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Good or bad? Gabriel Boric's First Month As Chilean president

The current president of Chile has had to deal with the extremely high expectations placed on his government, which translates into 31 days of lights and shadows. This has been the first month of Gabriel Boric .

Gabriel Boric

Photo: TW-gabrielboric

LatinAmerican Post | Nicolás Donoso Álvarez

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Leer en español: Good or bad? Gabriel Boric's first month as Chilean president

When Gabriel Boric took office as the new president of Chile on March 11, the millions of people who voted for him placed their hopes in a president who broke many records. He was the president-elect with the highest number of votes in the history of the country and also became the youngest president to be elected (he won the elections at the age of 35 and took office at the age of 36). And as if that were not enough, the former deputy broke into politics with the student mobilizations of more than a decade ago.

Now as president, the panorama is already different, and Boric has had to take charge of matters such as the economy, social security, and the handling of the pandemic together with his work team. Without neglecting the international agenda, where he already had his first foreign tour in Argentina, where he met with President Alberto Fernández.

 

The signing of the Escazú Agreement, its main success

Undoubtedly, one of the points in favor of Boric was that weeks after taking office and in the midst of the environmental agenda that has been paramount for the former deputy, he announced that he would sign the presidential message to join Chile to the Escazú Agreement (Regional Agreement on Access to Information, Public Participation and Access to Justice in Environmental Matters in Latin America and the Caribbean ), a treaty that is the only one in environmental matters in Latin America and that seeks to benefit, among many things, to the ecosystem and guarantees the protection of activists for environmental rights.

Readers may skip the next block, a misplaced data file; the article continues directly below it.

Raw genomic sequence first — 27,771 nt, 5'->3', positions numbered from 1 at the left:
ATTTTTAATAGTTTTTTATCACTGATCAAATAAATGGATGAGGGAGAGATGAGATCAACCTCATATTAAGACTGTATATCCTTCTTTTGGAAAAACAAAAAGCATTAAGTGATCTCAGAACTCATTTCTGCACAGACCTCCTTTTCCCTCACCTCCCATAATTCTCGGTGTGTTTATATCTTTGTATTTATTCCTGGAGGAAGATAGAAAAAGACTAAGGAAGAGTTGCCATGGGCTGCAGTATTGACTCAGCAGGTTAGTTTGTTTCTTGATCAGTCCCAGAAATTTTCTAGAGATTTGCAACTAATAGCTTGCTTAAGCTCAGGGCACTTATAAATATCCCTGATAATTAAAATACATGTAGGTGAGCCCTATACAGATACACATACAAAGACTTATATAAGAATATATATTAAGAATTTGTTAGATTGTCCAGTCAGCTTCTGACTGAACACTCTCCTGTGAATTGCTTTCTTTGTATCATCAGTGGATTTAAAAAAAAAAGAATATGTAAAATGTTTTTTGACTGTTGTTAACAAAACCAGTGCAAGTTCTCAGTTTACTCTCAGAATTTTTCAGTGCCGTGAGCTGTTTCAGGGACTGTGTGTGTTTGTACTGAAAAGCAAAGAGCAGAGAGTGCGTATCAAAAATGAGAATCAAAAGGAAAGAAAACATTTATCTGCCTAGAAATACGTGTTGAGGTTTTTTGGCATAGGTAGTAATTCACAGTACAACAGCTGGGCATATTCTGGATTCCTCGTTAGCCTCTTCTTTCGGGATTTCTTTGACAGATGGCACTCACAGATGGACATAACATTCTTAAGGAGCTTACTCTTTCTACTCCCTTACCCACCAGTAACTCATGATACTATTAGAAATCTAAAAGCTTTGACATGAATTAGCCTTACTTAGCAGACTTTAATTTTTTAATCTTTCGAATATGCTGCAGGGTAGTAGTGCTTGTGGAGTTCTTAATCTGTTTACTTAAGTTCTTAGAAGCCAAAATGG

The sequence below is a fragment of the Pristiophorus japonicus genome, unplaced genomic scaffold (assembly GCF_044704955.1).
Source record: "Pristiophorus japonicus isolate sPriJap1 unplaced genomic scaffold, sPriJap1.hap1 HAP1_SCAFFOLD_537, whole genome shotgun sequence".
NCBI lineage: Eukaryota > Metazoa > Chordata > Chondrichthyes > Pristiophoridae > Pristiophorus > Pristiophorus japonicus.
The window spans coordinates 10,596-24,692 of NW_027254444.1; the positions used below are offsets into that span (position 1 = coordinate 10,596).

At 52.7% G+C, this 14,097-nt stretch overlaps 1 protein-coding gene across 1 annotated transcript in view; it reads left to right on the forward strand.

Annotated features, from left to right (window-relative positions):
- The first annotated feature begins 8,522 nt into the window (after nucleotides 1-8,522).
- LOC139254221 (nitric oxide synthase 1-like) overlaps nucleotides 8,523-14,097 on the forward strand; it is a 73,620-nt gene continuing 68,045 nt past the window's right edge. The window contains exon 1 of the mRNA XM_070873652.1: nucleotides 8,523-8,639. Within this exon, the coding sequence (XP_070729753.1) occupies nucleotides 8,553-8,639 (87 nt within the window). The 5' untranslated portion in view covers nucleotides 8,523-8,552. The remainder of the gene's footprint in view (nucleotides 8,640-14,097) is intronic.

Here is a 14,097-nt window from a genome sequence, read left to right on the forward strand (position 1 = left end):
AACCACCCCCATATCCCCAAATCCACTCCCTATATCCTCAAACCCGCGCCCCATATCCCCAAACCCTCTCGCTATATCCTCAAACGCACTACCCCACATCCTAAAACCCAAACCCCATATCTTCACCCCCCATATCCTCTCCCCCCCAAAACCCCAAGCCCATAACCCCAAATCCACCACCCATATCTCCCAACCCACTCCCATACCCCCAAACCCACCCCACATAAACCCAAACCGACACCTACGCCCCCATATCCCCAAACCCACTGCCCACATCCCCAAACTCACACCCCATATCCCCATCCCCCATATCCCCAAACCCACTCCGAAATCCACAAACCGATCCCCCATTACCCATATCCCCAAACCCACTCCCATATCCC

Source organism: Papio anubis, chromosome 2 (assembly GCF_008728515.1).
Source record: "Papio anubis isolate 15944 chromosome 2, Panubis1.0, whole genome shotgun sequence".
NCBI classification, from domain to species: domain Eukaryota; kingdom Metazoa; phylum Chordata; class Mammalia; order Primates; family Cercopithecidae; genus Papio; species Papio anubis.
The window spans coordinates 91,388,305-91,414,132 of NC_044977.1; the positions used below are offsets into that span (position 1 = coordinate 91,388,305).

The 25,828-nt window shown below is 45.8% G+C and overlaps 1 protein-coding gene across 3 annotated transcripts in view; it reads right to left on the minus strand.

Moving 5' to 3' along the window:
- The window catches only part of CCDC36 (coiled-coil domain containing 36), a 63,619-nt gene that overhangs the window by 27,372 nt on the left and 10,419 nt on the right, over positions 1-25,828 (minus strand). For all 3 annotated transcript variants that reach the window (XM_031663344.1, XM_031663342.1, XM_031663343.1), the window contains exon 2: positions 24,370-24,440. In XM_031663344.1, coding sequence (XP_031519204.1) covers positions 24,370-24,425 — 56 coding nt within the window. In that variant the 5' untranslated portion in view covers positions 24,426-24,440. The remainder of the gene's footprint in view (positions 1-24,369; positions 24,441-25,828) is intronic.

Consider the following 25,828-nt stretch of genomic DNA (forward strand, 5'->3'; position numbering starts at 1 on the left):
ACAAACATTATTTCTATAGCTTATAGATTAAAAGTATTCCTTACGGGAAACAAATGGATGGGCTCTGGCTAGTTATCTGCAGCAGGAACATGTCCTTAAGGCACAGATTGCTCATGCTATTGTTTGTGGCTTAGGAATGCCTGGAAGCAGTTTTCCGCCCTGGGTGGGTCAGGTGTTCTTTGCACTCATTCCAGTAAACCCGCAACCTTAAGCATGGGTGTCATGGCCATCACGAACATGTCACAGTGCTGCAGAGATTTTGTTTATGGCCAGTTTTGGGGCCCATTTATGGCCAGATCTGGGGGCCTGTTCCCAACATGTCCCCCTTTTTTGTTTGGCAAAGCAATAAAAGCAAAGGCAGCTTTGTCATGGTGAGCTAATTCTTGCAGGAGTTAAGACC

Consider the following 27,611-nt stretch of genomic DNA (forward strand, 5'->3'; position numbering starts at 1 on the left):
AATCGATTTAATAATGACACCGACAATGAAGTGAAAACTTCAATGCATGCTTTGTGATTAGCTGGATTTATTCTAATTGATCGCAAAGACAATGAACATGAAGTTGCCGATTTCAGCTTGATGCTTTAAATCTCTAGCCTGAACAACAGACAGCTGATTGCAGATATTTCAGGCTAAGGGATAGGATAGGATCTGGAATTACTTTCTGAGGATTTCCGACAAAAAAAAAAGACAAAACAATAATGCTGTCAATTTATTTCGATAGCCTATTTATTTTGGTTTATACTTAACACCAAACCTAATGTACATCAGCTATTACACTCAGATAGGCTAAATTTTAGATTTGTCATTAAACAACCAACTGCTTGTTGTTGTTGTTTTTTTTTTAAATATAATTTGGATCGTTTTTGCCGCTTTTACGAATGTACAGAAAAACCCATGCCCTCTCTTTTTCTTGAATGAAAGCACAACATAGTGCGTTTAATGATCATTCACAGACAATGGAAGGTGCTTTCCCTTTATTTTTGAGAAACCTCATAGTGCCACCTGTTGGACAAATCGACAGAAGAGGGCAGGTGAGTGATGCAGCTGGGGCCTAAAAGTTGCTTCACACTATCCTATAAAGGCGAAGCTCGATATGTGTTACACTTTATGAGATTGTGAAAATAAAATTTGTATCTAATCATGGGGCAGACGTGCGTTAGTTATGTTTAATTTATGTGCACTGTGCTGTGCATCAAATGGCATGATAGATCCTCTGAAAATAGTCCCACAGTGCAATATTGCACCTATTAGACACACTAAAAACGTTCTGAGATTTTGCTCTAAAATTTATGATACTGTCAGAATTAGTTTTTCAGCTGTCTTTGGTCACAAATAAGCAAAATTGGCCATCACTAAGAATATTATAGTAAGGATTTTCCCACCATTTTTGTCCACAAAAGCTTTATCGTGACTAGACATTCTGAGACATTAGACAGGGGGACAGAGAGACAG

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With this signature, Boric fulfilled his word and his campaign commitment, and is in line with what he has declared on more than one occasion, where he has indicated that "From Latin America and the Caribbean we are speaking to the world, you, fighters for the environment, fighters for life, they have taught us to persevere".

On the other hand, the new government has received good comments from the economic sector, where initially there was a lot of uncertainty. The reforms that are made regarding pensions should be moderate for specialists, added to the fact that Gabriel Boric appointed the now former president of the Central Bank of Chile, Mario Marcel, as the new Minister of Finance

Changes of speeches and the Constitutional Convention, its critical points

One of the main criticisms leveled at the recently elected president was his change of stance in certain situations. One of them was his position against a new (fifth) withdrawal of pension funds by workers to combat the economic crisis. It should be remembered that when he was a deputy, Boric was in favor of this measure on more than one occasion, and in fact last December he indicated that he was in favor of the fourth withdrawal, even though he was aware that it is "a policy that undoubtedly it harms people's pensions, and that cannot be hidden".

That has meant criticism from the opposition, but also from his sector . The deputy of the Humanist Party and one of the pioneers of the withdrawal of pension funds since the first became effective, harshly criticized Boric for his change of opinion. "Suddenly, something he believed in on December 3 (he voted in favor of the fourth withdrawal when he was a deputy), before the Second Round, two and a half months later he changes his mind and people are shocked and disappointed tremendously."

Another aspect that should have you worried is the latest polls. According to the latest survey by Plaza Pública Cadem, revealed on April 4, 45% of the people surveyed said they were in favor of his management in these first weeks, while 35% indicated that they disapproved. This makes him the worst evaluated president since 2014. 

Likewise, the Constitutional Convention is also in the eye of the hurricane, and it is that according to the same Plaza Pública Cadem survey, for the first time the rejection option would be above approval, with 46% versus 40% . For Boric, this panorama is negative, since as a parliamentarian he opted for the approval of the drafting of a new Constitution, and as president he requires that the drafting of the new Magna Carta be accepted by the citizenry.

The decisive moment will come on September 4, when millions of people must vote in the exit ratification plebiscite, which will determine if Chileans accept the proposal for the new Constitution that has been drafted in recent months, or if they opt for maintaining the current Constitution that has been in force since 1980. In that event, for better or for worse, the government of Gabriel Boric has a lot at stake.